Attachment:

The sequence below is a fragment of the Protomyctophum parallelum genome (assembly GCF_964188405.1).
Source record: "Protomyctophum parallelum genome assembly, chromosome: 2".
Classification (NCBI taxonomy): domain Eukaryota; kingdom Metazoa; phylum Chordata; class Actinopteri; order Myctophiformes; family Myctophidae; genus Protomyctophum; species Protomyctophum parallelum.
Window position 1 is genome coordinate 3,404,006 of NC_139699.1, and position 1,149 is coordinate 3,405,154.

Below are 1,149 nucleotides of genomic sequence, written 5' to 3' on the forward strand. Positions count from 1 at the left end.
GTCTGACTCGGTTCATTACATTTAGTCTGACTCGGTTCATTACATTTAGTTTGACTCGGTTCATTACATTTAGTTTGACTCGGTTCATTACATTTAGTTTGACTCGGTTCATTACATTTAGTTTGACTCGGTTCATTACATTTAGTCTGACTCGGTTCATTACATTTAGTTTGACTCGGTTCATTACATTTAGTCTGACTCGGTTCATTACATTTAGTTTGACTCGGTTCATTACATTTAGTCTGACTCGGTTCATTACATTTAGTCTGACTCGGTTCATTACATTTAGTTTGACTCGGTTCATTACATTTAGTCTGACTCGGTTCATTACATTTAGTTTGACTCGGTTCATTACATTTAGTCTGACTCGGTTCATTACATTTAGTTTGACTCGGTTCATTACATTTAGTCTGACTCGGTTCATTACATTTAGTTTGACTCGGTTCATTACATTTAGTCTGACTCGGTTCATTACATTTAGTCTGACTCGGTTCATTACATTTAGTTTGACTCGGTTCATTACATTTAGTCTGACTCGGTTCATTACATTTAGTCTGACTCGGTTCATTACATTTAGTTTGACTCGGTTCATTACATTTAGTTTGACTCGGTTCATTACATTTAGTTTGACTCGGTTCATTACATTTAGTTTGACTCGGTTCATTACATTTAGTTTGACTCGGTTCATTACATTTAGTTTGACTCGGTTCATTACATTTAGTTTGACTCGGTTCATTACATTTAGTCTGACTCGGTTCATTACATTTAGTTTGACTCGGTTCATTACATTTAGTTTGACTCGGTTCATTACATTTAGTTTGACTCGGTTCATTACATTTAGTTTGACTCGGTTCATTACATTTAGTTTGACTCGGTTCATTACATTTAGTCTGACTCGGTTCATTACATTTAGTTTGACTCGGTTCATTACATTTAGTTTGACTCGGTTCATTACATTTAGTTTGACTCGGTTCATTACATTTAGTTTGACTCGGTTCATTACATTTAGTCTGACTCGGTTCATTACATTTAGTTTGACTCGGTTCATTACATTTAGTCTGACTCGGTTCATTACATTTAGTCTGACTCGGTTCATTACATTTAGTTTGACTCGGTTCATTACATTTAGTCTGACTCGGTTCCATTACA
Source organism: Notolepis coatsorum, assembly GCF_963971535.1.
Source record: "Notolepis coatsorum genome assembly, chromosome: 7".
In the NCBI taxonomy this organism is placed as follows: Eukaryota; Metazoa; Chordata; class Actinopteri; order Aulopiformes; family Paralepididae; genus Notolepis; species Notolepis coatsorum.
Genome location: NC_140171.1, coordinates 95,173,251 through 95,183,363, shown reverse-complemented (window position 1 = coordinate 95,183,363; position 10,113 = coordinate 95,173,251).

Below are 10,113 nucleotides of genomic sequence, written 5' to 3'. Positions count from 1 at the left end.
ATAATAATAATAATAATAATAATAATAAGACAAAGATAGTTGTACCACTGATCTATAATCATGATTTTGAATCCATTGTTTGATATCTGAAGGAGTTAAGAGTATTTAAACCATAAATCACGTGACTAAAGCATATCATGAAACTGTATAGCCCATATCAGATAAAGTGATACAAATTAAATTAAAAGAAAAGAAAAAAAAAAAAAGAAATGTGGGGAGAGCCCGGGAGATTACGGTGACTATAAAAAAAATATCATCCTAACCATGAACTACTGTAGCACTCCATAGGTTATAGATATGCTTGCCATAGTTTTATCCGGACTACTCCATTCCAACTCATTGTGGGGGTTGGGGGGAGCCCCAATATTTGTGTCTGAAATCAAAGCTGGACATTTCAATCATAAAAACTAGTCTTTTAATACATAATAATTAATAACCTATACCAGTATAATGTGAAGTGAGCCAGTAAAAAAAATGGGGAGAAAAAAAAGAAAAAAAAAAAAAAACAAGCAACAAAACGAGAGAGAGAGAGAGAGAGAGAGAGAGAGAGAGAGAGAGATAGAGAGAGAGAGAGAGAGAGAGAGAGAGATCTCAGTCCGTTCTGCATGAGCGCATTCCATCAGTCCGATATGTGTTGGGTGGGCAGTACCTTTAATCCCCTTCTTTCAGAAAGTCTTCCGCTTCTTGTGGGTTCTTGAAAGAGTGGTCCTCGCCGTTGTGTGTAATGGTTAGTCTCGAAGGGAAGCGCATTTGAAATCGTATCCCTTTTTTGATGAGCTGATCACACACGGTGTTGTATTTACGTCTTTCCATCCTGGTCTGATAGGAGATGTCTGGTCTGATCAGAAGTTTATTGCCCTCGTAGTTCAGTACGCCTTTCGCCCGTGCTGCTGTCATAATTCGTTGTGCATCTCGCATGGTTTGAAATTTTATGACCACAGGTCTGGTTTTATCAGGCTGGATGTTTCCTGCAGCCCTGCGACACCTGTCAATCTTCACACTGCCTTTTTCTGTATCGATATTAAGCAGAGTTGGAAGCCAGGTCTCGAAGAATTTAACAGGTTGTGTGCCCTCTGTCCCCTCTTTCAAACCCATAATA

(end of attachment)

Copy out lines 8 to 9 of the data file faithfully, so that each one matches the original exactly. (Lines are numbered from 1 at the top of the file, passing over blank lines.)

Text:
Source record: "Notolepis coatsorum genome assembly, chromosome: 7".
In the NCBI taxonomy this organism is placed as follows: Eukaryota; Metazoa; Chordata; class Actinopteri; order Aulopiformes; family Paralepididae; genus Notolepis; species Notolepis coatsorum.